Leslie v Farrar Construction Ltd  BLR 21, Court of Appeal
We covered this case in our Newsletter in 2016. Farrar and Leslie had a deal whereby Farrar would design and construct housing on sites located, put through planning and acquired by Leslie. Each side’s costs would be deducted from the proceeds of sale and the profit balance shared 50:50.
Eventually Mr Leslie, having cheerfully paid all of Mr Farrar’s “build costs”, decided he had been over charged and asked for a repayment on the basis of a mistake of law. Having lost in the High Court he went to the Court of Appeal.
- The Judges found, as a matter of fact, that Leslie was aware that the claims might be for more than he owed, but as he was getting a good deal out of the situation he chose not to take the time to correct the exact amount. He was therefore not entitled to recover overpayment. There had not been any mistake of law as such.
- Where a claim is made for a refund of money paid under a mistake of law, the classic defences are either that the payer could have contested this liability in proceedings but chose not to do so; or that he made the payment in order to close down a claim (in other words, reached a settlement or compromise). Both defences were available here.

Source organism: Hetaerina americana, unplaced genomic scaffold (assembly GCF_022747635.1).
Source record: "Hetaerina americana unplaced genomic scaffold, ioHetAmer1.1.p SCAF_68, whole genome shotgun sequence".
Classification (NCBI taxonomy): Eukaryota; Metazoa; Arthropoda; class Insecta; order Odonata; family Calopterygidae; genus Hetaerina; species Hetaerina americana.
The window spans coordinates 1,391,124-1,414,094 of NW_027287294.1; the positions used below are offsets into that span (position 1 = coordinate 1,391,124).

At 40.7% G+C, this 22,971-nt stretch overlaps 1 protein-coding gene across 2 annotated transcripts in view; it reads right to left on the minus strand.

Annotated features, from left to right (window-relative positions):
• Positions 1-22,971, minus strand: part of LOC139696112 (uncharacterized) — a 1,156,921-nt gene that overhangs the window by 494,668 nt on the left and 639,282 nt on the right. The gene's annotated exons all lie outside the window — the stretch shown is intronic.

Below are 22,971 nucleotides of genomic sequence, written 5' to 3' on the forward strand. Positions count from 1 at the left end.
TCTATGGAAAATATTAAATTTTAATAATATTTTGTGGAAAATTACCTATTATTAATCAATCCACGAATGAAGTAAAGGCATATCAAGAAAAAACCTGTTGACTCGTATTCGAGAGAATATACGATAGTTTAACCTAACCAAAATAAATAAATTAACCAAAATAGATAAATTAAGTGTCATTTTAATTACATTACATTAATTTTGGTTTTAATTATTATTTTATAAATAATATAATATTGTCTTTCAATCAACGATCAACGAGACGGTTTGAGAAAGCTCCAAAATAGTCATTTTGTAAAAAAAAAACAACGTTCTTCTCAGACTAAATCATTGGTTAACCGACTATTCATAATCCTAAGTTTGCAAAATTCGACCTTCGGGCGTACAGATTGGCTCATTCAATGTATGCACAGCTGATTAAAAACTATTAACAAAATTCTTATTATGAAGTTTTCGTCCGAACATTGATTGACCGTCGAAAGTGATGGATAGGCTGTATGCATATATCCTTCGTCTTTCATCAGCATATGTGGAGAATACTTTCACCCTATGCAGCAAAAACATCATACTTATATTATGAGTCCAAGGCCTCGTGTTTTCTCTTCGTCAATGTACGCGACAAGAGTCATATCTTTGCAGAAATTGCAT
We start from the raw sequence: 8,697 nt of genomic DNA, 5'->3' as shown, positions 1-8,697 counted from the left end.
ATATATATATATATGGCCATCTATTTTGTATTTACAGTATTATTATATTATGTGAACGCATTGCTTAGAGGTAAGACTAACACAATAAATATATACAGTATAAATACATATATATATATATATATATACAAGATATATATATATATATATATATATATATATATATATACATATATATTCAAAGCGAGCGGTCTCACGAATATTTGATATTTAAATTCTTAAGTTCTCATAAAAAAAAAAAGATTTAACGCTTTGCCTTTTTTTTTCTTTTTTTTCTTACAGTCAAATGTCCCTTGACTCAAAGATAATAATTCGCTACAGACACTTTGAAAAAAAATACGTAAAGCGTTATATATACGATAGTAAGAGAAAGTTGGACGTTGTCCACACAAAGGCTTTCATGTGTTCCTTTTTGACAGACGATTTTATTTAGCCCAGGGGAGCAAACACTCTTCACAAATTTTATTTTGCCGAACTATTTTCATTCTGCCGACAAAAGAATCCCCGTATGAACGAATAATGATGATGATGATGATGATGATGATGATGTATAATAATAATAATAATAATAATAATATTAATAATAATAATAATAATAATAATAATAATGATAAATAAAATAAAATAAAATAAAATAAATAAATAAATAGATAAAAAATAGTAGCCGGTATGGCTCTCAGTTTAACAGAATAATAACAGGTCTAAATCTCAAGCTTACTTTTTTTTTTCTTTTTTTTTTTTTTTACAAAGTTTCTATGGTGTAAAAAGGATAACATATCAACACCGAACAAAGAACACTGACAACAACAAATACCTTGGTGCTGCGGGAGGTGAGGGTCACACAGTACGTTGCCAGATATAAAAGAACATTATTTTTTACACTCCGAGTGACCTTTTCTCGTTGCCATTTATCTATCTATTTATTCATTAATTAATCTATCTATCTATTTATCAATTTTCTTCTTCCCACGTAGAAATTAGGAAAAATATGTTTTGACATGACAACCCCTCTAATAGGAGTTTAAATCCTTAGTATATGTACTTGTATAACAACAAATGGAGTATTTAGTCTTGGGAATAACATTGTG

The key point in the Judges decision was that Mr Leslie was not interested in asking for a breakdown of the build costs, as long as the figure did not go beyond his budget and his outturn profit would still be a good one.
In other words, a mistake of law claim will only work if on very close analysis of the facts, you are confident of demonstrating that the party did consider whether he was legally liable, before taking the decision to do so.